Mr Accident will be home soon...*cue mad scramble into the shower and the application of numerous blades and creams to mimic neck down alopecia*
But during the extensive hours it took to render me hairless, I got to thinking. What message am I sending to my daughters by primping for their Daddy? And specifically, my scorched-earth hair removal policy?
By letting them see me prune, am I saying that in order to be considered beautiful (or even socially acceptable) they need to change their appearance and forcibly remove something that grows naturally and unavoidably from their sweet, chubby little bodies? Or worse, that they need to be hairless to keep a man happy (and by extension, that he would somehow be justified finding a "better" model if they don't keep up the maintenance)?
And what if I don't let them watch? Then am I encouraging the idea that everyone is effortlessly hairless except them? That they are somehow abnormal, even compared to their mum?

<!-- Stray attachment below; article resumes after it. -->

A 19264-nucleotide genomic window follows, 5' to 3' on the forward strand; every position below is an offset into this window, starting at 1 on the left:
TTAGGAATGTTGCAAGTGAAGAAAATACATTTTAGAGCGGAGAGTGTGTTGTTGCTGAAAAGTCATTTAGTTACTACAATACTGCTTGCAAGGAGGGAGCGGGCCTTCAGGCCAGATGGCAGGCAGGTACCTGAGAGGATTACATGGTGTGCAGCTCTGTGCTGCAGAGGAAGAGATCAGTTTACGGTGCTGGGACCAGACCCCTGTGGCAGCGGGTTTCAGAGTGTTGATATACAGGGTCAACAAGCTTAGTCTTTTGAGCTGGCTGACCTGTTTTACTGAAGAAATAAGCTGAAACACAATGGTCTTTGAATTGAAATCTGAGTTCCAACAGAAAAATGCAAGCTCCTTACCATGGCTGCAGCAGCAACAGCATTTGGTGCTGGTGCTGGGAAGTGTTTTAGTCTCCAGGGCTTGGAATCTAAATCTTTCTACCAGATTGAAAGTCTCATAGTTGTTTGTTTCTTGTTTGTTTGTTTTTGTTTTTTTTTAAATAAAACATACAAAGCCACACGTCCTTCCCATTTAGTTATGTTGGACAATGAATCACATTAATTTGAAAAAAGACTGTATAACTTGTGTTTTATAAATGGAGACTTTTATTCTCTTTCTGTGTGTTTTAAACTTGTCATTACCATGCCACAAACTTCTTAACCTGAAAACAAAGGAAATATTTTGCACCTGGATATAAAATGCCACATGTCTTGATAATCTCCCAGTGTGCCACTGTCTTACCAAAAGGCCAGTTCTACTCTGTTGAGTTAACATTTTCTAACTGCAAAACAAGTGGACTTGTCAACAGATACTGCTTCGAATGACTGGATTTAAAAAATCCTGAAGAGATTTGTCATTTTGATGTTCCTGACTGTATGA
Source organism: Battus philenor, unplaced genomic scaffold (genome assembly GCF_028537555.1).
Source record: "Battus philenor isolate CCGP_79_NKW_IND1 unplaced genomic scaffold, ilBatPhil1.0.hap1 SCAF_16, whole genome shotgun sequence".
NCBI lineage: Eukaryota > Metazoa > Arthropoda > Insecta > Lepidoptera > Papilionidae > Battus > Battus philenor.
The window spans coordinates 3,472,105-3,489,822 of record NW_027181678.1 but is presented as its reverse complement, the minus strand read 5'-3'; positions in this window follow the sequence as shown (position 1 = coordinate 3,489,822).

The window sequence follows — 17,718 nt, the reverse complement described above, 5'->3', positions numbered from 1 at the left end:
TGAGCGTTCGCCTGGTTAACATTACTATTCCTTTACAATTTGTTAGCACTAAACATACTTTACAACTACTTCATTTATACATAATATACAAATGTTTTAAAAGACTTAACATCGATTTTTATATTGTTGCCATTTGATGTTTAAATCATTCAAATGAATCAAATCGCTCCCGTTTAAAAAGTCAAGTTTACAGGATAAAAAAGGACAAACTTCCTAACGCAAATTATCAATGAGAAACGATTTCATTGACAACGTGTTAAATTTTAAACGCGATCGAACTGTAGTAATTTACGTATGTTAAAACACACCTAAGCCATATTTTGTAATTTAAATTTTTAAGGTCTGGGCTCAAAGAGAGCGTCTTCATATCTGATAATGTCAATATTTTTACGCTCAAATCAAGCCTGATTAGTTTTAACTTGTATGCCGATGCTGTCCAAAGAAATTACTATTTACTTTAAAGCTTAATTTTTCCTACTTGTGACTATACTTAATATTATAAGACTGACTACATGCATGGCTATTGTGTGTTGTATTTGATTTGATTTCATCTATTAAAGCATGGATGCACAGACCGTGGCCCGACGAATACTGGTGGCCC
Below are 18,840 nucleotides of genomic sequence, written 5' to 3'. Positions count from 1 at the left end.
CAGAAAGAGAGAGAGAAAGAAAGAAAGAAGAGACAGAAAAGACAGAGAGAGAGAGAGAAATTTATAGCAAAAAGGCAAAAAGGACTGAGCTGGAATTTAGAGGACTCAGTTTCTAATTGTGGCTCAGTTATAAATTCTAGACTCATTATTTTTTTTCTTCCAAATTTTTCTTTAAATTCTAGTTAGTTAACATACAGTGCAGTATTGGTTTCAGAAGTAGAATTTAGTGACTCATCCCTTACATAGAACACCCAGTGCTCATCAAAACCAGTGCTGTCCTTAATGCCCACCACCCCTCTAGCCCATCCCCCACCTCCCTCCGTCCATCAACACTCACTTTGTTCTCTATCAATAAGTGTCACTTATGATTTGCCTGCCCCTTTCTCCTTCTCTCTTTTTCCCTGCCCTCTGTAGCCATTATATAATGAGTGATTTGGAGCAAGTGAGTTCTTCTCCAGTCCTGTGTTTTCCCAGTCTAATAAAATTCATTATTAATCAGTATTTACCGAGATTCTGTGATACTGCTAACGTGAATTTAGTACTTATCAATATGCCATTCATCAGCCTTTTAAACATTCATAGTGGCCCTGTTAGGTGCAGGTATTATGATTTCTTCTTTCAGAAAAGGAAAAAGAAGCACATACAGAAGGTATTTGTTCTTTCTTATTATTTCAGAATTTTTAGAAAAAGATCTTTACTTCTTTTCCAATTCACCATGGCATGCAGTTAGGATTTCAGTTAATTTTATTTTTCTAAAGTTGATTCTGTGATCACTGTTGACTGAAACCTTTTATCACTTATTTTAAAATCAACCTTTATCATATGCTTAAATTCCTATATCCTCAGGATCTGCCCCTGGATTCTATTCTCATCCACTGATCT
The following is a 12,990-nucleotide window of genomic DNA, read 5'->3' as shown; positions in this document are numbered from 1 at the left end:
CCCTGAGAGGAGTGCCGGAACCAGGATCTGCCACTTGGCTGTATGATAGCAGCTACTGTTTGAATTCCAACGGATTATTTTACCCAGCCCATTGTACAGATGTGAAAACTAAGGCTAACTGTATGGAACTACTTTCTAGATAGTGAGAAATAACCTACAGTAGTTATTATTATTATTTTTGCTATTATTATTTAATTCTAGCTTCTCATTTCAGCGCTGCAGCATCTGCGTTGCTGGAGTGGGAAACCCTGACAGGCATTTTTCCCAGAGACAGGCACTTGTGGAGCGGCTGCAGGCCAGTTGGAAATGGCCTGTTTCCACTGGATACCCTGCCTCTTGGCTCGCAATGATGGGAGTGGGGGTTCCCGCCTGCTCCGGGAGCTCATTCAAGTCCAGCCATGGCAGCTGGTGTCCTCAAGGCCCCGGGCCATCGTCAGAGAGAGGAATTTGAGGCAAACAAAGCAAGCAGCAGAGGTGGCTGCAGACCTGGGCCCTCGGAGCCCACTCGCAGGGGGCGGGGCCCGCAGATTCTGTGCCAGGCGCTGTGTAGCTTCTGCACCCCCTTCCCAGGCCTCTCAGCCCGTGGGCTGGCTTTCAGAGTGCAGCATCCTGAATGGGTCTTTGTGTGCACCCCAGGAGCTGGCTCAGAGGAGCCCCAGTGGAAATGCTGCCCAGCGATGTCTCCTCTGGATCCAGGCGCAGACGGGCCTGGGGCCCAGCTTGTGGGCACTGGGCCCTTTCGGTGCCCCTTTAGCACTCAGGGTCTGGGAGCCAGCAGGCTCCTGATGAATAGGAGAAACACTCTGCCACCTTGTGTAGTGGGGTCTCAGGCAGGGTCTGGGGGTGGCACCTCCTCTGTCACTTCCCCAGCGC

Should I stop altogether, and submit poor Mr Accident's delicate sensibilities to a whiskery onslaught?
But there has to be a balance. I don't want my girls to be socially outcast for choosing to keep their hair, but I don't want them to feel pressured to remove it, or consider themselves less than perfect if they don't. But in our looks obsessed culture, where society feeds on a steady diet of hairless, airbrushed models and we hold each other and ourselves to generally unattainable physical standards, what am I supposed to tell them?
I do have a plan, however.
I will teach them to be wise, so that they can choose their own path. I will teach them to be witty, so they can defend their choices. And I will teach them to be wonderful, so whatever they choose to do in their lives has true weight and depth, enough that their mother's daft concern about their responses to a razor becomes a trivial issue.